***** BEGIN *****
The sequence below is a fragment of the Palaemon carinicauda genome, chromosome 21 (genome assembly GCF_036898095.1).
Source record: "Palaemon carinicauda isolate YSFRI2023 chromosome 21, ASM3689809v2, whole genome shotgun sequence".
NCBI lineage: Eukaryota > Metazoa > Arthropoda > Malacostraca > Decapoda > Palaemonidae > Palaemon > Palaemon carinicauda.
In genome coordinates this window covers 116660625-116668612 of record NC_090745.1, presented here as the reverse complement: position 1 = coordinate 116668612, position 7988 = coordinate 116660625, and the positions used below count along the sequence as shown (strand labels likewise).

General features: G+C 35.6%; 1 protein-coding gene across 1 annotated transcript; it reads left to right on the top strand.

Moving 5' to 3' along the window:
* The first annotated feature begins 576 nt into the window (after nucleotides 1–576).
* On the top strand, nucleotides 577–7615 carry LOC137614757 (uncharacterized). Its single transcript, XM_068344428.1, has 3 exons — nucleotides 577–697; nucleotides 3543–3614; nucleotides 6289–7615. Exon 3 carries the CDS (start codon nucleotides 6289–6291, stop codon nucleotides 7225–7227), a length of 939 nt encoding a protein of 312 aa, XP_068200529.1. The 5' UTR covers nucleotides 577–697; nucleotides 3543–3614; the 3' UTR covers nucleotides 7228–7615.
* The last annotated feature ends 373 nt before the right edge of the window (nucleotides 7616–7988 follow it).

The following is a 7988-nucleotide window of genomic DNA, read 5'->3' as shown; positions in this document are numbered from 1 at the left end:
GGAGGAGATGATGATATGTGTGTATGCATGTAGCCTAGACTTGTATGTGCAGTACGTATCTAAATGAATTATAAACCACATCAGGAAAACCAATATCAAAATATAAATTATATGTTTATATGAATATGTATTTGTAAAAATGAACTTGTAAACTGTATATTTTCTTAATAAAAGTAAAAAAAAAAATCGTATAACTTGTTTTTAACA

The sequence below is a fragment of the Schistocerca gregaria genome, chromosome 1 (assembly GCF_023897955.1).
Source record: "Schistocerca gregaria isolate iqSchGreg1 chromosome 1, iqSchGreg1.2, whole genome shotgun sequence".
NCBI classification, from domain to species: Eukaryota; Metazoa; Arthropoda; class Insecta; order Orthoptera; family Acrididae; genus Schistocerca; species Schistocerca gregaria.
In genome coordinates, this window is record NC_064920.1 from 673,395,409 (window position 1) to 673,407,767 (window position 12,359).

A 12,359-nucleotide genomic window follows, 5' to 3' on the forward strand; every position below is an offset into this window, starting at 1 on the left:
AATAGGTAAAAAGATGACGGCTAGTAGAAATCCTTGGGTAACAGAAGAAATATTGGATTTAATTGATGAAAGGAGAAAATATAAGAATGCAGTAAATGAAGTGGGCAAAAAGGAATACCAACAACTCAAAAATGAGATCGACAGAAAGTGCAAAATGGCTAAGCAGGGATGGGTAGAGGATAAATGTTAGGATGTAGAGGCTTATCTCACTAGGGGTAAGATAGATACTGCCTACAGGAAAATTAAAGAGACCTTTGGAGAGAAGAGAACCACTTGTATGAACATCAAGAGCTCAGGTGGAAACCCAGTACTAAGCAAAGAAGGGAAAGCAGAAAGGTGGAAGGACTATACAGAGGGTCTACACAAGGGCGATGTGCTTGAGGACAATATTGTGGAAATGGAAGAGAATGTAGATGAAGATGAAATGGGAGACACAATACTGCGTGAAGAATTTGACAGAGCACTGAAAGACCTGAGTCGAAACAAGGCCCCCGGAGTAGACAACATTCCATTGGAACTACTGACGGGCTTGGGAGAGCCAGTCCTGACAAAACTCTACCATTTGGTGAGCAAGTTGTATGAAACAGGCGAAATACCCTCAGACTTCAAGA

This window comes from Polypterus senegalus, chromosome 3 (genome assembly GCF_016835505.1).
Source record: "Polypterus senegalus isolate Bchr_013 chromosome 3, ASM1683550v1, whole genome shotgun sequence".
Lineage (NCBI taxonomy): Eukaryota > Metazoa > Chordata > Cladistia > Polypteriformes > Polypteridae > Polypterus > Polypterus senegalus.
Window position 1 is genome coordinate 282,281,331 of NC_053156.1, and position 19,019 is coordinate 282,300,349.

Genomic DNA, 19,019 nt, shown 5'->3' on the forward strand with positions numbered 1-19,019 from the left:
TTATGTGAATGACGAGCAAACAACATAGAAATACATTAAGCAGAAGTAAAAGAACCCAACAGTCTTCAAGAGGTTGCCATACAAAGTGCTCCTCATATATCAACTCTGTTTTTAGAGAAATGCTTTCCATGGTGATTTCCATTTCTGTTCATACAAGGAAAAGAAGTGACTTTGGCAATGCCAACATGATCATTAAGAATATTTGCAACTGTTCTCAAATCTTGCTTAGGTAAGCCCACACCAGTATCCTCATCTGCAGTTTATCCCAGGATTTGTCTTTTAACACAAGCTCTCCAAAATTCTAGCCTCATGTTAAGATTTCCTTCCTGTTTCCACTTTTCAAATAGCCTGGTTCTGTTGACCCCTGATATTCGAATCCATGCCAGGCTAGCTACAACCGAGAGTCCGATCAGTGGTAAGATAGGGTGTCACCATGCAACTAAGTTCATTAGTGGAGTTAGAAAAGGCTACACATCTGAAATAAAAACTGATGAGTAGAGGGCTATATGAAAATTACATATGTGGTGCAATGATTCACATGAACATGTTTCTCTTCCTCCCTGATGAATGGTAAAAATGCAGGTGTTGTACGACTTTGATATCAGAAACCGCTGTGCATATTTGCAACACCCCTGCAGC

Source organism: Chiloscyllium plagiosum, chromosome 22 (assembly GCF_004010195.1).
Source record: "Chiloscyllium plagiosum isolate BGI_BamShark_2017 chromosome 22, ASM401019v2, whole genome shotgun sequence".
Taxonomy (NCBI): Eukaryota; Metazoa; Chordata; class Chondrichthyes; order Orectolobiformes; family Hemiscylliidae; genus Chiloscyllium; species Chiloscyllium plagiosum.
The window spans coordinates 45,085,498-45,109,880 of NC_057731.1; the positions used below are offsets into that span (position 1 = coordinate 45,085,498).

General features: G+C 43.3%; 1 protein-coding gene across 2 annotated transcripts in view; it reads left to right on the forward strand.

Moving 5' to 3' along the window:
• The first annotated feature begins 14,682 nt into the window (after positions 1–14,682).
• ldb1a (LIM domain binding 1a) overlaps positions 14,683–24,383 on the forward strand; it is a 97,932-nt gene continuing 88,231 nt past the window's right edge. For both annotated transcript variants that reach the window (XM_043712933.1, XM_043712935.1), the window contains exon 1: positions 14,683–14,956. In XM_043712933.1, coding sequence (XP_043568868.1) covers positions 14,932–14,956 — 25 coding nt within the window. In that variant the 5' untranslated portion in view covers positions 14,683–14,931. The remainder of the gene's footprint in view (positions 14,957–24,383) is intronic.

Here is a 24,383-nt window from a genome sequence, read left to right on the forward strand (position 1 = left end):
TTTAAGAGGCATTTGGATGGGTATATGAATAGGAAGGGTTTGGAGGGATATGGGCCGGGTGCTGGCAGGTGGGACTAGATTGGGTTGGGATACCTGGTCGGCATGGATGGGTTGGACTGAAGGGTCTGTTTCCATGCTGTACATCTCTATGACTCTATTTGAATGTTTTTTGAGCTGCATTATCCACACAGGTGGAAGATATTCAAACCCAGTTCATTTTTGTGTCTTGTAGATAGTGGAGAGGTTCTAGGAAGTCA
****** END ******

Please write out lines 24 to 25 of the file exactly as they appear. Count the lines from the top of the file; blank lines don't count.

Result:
Source organism: Chiloscyllium plagiosum, chromosome 22 (assembly GCF_004010195.1).
Source record: "Chiloscyllium plagiosum isolate BGI_BamShark_2017 chromosome 22, ASM401019v2, whole genome shotgun sequence".